So Nancy reads my embarrassing first draft and says, usually, "I think it's more complicated." Then we discuss. She forces me to refine my thinking, to deepen my questions, to broaden the implications of what I'm trying to say. Like a shrink, she says, "This is what I hear you saying," and reflects back to me the best version of the place I'm trying to get to. But, unshrinklike, she assesses my arguments, makes fun of my bad ideas, and ferrets out the weak spots.

Sometimes it's depressing because she makes me realize that I have to start over and do more hard work. But if she says there's a problem, I listen because she's usually right. She may not be able to fix it for me, but I can't ignore her critique. Then we talk about how fortunate we are to have each other.

That kind of exchange will be familiar to many in the sciences and social sciences, where researchers are used to collaboration. But in the humanities, we still cling to the notion of romantic genius, toiling alone in a grotto or the stacks of a library, perpetrating academic prose. Nancy likes to point out how sad and ironic it is that often the first person who reads our drafts is the editor we submit them to.

Many of us are not in the habit of asking colleagues or academic friends to do the intellectual equivalent of sorting through our dirty laundry. If I didn't know Nancy so well, I would be ashamed to have her see the soiled workings of my untidy mind, my bad sentences and shoddy insights, my pathetic arguments and unhinged paragraphs.

The truth is, it can be dangerous to be that vulnerable and exposed. Remember the literary parlor game for academics in David Lodge's Changing Places? The game is called Humiliation, and the goal is to reveal the most embarrassing gap in your reading. One guy gets so caught up in the competition that he discloses that he's never read Hamlet. He wins the game but loses his job. Like all satirical literature, it's funny only because we recognize the truth in it.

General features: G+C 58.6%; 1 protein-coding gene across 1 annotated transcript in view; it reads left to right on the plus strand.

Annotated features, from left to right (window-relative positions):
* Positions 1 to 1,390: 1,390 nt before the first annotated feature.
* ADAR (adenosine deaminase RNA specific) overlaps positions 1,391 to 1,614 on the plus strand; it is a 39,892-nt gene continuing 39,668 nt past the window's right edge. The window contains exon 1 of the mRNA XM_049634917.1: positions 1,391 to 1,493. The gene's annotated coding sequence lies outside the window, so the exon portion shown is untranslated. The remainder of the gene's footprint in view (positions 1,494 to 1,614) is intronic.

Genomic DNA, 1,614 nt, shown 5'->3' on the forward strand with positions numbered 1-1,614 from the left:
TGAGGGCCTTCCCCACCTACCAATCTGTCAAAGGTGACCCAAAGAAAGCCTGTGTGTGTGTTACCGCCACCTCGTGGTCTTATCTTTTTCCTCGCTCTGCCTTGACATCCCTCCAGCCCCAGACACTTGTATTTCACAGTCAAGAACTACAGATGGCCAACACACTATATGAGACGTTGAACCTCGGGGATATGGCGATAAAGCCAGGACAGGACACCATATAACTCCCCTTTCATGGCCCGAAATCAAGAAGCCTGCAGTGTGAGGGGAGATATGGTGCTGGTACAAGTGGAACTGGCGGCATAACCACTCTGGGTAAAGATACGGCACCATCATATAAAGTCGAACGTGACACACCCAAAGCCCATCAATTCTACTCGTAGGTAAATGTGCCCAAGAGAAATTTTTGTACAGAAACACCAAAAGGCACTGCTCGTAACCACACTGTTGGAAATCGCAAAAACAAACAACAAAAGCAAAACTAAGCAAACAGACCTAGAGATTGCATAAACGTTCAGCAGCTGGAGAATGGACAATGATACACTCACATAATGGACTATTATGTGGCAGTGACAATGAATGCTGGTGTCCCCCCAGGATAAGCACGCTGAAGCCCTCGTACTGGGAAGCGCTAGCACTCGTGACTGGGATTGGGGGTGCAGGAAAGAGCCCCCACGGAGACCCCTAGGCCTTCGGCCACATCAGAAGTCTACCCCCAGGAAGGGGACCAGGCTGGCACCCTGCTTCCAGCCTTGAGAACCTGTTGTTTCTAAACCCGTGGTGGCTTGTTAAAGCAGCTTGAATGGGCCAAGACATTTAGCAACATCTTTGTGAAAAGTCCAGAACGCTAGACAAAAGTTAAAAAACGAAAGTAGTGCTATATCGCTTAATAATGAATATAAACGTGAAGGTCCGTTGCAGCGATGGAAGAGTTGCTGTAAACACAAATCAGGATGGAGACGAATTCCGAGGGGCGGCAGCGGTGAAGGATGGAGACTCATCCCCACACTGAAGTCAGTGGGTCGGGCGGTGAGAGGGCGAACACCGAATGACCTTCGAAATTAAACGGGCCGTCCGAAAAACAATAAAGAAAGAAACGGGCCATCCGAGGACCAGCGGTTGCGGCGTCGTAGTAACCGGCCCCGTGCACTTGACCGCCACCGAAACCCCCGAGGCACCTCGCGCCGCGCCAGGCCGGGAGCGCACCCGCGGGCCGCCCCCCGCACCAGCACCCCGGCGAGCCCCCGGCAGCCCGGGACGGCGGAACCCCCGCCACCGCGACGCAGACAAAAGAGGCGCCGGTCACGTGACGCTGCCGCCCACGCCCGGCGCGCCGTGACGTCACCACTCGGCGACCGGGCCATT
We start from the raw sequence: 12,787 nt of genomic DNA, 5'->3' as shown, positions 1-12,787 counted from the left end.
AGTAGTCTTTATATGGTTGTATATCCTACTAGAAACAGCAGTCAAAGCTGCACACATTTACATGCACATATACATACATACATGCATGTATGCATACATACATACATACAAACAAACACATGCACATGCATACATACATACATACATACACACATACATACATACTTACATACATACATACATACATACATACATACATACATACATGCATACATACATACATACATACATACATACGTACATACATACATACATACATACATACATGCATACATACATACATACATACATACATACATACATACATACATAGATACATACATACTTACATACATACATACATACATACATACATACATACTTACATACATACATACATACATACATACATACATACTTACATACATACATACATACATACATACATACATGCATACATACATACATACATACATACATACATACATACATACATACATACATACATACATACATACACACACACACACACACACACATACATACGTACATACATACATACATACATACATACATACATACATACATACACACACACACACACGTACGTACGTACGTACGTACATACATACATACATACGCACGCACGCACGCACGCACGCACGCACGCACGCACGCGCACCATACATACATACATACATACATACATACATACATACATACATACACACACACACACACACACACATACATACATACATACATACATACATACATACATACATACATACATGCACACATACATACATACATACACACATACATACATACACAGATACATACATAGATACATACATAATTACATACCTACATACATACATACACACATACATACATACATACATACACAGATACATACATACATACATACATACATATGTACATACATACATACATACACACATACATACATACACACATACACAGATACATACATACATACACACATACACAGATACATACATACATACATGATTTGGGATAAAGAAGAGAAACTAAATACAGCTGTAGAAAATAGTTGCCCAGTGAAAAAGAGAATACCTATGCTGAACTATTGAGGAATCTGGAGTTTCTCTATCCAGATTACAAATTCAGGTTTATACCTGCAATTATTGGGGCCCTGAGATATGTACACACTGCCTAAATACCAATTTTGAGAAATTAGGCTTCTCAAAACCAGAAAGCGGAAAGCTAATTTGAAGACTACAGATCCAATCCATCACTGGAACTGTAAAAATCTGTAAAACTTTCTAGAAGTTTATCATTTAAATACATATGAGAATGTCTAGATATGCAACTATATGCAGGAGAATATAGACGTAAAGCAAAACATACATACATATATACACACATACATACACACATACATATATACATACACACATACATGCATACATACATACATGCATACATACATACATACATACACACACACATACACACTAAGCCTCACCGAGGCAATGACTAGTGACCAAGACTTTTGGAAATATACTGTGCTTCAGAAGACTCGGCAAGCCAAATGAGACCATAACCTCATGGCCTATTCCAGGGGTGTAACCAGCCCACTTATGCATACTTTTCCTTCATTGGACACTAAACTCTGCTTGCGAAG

It makes no sense for the first person who will read your work to be the editor who is in a position to reject it for publication. And there's a difference between needing to figure things out when you are intellectually stuck and becoming frozen with fear.

A nonacademic friend used to say that I was fortunate in that I got to take for granted being around smart people in my job. But what's the point of being around smart people if you don't use them to make yourself smarter?

Our Writing Group of Two has been more useful to me than I could ever have imagined. When Nancy and I started working together, I thought I would be getting a babysitter—someone to keep me on task when I started to toddle away. What I got, though, was an editor, a sounding board, someone whose successes I take as much pride in as I do my own. When she gets a good draft done, Nancy sometimes says she couldn't have done it without me. That's not true. It just would have been harder, more time-consuming, and less fun.

Rachel Toor is an assistant professor of creative writing at Eastern Washington University, in Spokane.